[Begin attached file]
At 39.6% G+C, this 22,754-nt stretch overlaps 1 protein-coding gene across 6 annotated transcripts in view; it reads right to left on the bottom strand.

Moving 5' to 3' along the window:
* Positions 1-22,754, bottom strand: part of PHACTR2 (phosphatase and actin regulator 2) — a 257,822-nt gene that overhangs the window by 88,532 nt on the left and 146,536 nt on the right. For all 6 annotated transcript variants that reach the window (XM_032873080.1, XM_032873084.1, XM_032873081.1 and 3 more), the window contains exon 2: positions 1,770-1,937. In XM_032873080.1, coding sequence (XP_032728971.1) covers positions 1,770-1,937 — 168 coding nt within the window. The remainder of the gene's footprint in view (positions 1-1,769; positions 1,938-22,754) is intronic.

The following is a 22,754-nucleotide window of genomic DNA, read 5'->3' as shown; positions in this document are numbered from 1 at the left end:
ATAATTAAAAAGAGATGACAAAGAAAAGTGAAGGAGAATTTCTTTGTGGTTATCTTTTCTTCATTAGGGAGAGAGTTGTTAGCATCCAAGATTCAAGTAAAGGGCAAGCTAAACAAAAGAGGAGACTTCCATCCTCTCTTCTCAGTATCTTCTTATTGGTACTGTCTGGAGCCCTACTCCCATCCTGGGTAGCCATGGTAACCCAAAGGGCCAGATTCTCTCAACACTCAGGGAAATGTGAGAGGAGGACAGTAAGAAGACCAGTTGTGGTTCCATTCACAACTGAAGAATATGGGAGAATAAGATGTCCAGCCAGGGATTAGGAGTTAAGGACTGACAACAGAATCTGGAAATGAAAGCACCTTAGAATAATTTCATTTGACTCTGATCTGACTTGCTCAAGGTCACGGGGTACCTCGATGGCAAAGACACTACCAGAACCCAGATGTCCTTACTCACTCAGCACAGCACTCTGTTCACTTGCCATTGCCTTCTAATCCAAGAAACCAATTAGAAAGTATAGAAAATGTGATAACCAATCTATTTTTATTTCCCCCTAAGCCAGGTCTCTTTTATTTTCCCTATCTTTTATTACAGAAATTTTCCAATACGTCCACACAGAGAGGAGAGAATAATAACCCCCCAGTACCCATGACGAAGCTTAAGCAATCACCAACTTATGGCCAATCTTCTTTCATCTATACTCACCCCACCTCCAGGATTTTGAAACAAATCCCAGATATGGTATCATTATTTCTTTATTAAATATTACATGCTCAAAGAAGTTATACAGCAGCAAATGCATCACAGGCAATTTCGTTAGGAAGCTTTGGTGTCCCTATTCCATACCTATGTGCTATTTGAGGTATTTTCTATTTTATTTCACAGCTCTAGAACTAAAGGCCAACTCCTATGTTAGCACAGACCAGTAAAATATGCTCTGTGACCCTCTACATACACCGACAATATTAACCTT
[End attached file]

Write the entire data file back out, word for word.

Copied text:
At 39.6% G+C, this 22,754-nt stretch overlaps 1 protein-coding gene across 6 annotated transcripts in view; it reads right to left on the bottom strand.

Moving 5' to 3' along the window:
* Positions 1-22,754, bottom strand: part of PHACTR2 (phosphatase and actin regulator 2) — a 257,822-nt gene that overhangs the window by 88,532 nt on the left and 146,536 nt on the right. For all 6 annotated transcript variants that reach the window (XM_032873080.1, XM_032873084.1, XM_032873081.1 and 3 more), the window contains exon 2: positions 1,770-1,937. In XM_032873080.1, coding sequence (XP_032728971.1) covers positions 1,770-1,937 — 168 coding nt within the window. The remainder of the gene's footprint in view (positions 1-1,769; positions 1,938-22,754) is intronic.

The following is a 22,754-nucleotide window of genomic DNA, read 5'->3' as shown; positions in this document are numbered from 1 at the left end:
ATAATTAAAAAGAGATGACAAAGAAAAGTGAAGGAGAATTTCTTTGTGGTTATCTTTTCTTCATTAGGGAGAGAGTTGTTAGCATCCAAGATTCAAGTAAAGGGCAAGCTAAACAAAAGAGGAGACTTCCATCCTCTCTTCTCAGTATCTTCTTATTGGTACTGTCTGGAGCCCTACTCCCATCCTGGGTAGCCATGGTAACCCAAAGGGCCAGATTCTCTCAACACTCAGGGAAATGTGAGAGGAGGACAGTAAGAAGACCAGTTGTGGTTCCATTCACAACTGAAGAATATGGGAGAATAAGATGTCCAGCCAGGGATTAGGAGTTAAGGACTGACAACAGAATCTGGAAATGAAAGCACCTTAGAATAATTTCATTTGACTCTGATCTGACTTGCTCAAGGTCACGGGGTACCTCGATGGCAAAGACACTACCAGAACCCAGATGTCCTTACTCACTCAGCACAGCACTCTGTTCACTTGCCATTGCCTTCTAATCCAAGAAACCAATTAGAAAGTATAGAAAATGTGATAACCAATCTATTTTTATTTCCCCCTAAGCCAGGTCTCTTTTATTTTCCCTATCTTTTATTACAGAAATTTTCCAATACGTCCACACAGAGAGGAGAGAATAATAACCCCCCAGTACCCATGACGAAGCTTAAGCAATCACCAACTTATGGCCAATCTTCTTTCATCTATACTCACCCCACCTCCAGGATTTTGAAACAAATCCCAGATATGGTATCATTATTTCTTTATTAAATATTACATGCTCAAAGAAGTTATACAGCAGCAAATGCATCACAGGCAATTTCGTTAGGAAGCTTTGGTGTCCCTATTCCATACCTATGTGCTATTTGAGGTATTTTCTATTTTATTTCACAGCTCTAGAACTAAAGGCCAACTCCTATGTTAGCACAGACCAGTAAAATATGCTCTGTGACCCTCTACATACACCGACAATATTAACCTT